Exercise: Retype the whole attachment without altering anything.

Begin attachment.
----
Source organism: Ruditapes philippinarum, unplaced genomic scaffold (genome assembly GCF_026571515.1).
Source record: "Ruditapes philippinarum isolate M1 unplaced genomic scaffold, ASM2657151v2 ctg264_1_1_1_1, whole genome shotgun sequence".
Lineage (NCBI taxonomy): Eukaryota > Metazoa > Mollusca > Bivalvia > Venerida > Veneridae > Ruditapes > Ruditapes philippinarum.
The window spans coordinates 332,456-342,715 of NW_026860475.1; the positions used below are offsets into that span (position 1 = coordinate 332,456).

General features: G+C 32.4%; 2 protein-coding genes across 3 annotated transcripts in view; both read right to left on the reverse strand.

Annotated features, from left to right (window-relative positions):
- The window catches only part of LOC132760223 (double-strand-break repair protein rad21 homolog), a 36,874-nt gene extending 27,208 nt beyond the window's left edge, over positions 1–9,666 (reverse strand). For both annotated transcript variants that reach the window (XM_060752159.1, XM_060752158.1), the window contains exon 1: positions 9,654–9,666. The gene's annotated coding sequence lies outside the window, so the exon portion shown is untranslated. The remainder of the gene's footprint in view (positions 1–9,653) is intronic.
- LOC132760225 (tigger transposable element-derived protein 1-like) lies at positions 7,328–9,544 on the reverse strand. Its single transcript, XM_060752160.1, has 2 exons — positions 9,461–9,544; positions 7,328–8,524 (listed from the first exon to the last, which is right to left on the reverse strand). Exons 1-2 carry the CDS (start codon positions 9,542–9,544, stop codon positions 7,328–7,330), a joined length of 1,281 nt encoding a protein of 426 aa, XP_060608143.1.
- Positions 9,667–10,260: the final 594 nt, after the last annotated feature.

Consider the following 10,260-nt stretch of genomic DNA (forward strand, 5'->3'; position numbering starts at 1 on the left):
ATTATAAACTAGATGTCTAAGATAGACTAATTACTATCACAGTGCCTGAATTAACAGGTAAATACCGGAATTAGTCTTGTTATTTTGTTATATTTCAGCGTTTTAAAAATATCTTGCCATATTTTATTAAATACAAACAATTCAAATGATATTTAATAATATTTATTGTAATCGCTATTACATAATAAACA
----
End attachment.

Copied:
Source organism: Ruditapes philippinarum, unplaced genomic scaffold (genome assembly GCF_026571515.1).
Source record: "Ruditapes philippinarum isolate M1 unplaced genomic scaffold, ASM2657151v2 ctg264_1_1_1_1, whole genome shotgun sequence".
Lineage (NCBI taxonomy): Eukaryota > Metazoa > Mollusca > Bivalvia > Venerida > Veneridae > Ruditapes > Ruditapes philippinarum.
The window spans coordinates 332,456-342,715 of NW_026860475.1; the positions used below are offsets into that span (position 1 = coordinate 332,456).

General features: G+C 32.4%; 2 protein-coding genes across 3 annotated transcripts in view; both read right to left on the reverse strand.

Annotated features, from left to right (window-relative positions):
- The window catches only part of LOC132760223 (double-strand-break repair protein rad21 homolog), a 36,874-nt gene extending 27,208 nt beyond the window's left edge, over positions 1–9,666 (reverse strand). For both annotated transcript variants that reach the window (XM_060752159.1, XM_060752158.1), the window contains exon 1: positions 9,654–9,666. The gene's annotated coding sequence lies outside the window, so the exon portion shown is untranslated. The remainder of the gene's footprint in view (positions 1–9,653) is intronic.
- LOC132760225 (tigger transposable element-derived protein 1-like) lies at positions 7,328–9,544 on the reverse strand. Its single transcript, XM_060752160.1, has 2 exons — positions 9,461–9,544; positions 7,328–8,524 (listed from the first exon to the last, which is right to left on the reverse strand). Exons 1-2 carry the CDS (start codon positions 9,542–9,544, stop codon positions 7,328–7,330), a joined length of 1,281 nt encoding a protein of 426 aa, XP_060608143.1.
- Positions 9,667–10,260: the final 594 nt, after the last annotated feature.

Consider the following 10,260-nt stretch of genomic DNA (forward strand, 5'->3'; position numbering starts at 1 on the left):
ATTATAAACTAGATGTCTAAGATAGACTAATTACTATCACAGTGCCTGAATTAACAGGTAAATACCGGAATTAGTCTTGTTATTTTGTTATATTTCAGCGTTTTAAAAATATCTTGCCATATTTTATTAAATACAAACAATTCAAATGATATTTAATAATATTTATTGTAATCGCTATTACATAATAAACA